CAL, Colonial talk football scheduling

CAL, Colonial talk football scheduling


CAL, Colonial talk football scheduling


Solving the scheduling issues faced by the Cape-Atlantic League football teams might require some outside-the-box thinking.

For the time being, the league is exploring some outside-the-conference solutions.

The CAL approved an arrangement with the Colonial Conference this week to have crossover games between the two leagues, according to CAL president Michael Gatley. The agreement is now pending approval from the superintendents of the schools in the Colonial Conference.

Gatley, the athletic director at Mainland Regional, said the arrangement would be beneficial to both leagues, which are the only two in South Jersey geographically who are not part of the 66-team West Jersey Football League.

The CAL asked for admission to the WJFL last year, but was denied. The hope is that in two years, when West Jersey will again consider expansion, separate bids from the Colonial and CAL will be more attractive. It would create a 95-team “super league.”

“That’s ultimately the dangling carrot,” Gatley said.

Gatley said West Jersey officials have told both leagues to try to work together in hopes of making a future transition to the WJFL easier. They also wanted both leagues to attempt to use more West Jersey guidelines, such as forming divisions more directly based on group size and geography.

Since the CAL is top-heavy with Group V teams and the Colonial is made exclusively of schools in groups I and II, it might not seem like a match, but both leagues faced similar issues with lopsided crossover games and some schools’ inability to garner power points because of a lack of strong competition. For instance, West Deptford was undefeated, but only managed to be the No. 4 seed in Group II South.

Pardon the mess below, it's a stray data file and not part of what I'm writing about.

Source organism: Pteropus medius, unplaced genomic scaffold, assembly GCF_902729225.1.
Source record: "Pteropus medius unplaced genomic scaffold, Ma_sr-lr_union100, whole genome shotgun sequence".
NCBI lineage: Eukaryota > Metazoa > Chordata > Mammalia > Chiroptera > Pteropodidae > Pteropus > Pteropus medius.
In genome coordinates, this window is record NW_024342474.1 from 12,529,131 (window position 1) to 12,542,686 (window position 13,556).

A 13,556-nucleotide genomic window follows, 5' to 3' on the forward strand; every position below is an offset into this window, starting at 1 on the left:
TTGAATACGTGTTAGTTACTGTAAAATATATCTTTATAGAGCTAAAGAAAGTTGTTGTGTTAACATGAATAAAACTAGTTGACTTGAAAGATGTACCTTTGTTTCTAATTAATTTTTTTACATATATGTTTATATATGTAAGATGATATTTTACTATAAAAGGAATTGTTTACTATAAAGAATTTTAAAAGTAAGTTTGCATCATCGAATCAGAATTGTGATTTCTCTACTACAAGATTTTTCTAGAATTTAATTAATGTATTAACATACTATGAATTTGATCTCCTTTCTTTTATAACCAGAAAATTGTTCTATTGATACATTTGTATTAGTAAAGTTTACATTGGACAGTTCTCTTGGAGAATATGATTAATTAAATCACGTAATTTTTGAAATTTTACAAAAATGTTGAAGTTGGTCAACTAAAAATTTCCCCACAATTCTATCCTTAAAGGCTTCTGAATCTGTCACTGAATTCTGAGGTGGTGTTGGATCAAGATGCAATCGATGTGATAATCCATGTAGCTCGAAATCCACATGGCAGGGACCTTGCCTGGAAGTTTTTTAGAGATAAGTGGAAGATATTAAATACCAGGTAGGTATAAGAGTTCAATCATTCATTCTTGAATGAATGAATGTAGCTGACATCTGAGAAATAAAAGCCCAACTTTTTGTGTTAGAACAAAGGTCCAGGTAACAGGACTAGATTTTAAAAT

“I would never have thought in a million years the Colonial Conference would be suffering the same issues as we are because they are totally different leagues,” Gatley said.

Should the agreement gain approval, the CAL would break into three divisions. Crossovers could still be played within the CAL, ensuring traditional and Thanksgiving rivalries would remain intact. But crossovers with the Colonial could now be scheduled, meaning the smaller schools in the CAL wouldn’t be forced to play Group V teams.

“Part of this agreement would require a five-tier look, two Colonial (divisions) and three CAL (divisions),” Gatley said. “It would make sense for the teams in the bottom of the Colonial and in the bottom of the CAL to make the most of the crossover games.”

Under the proposed arrangement, no Colonial teams would be forced to play a crossover game with a Non-Public school. Powerhouse teams such as St. Joseph and Holy Spirit have been an issue for scheduling and realignment since most public schools don’t want to be paired up with them. If an agreement is approved, the Non-Public schools would have crossover games against each other.

The smaller divisions would create scheduling holes for teams, both public and Non-Public, but Gatley said it’s likely teams could find schools and agree to home-and-home arrangements for each two-year cycle.

Vineland and Millville’s schedules would likely remain relatively similar, since most of the larger schools are in the CAL. A team such as Buena could see regular season games against teams like Haddonfield, Haddon Heights, Collingswood or Audubon.

Struggling CAL teams such as Lower Cape May would be able to play against other teams of similar roster size like Lindenwold or Gateway.


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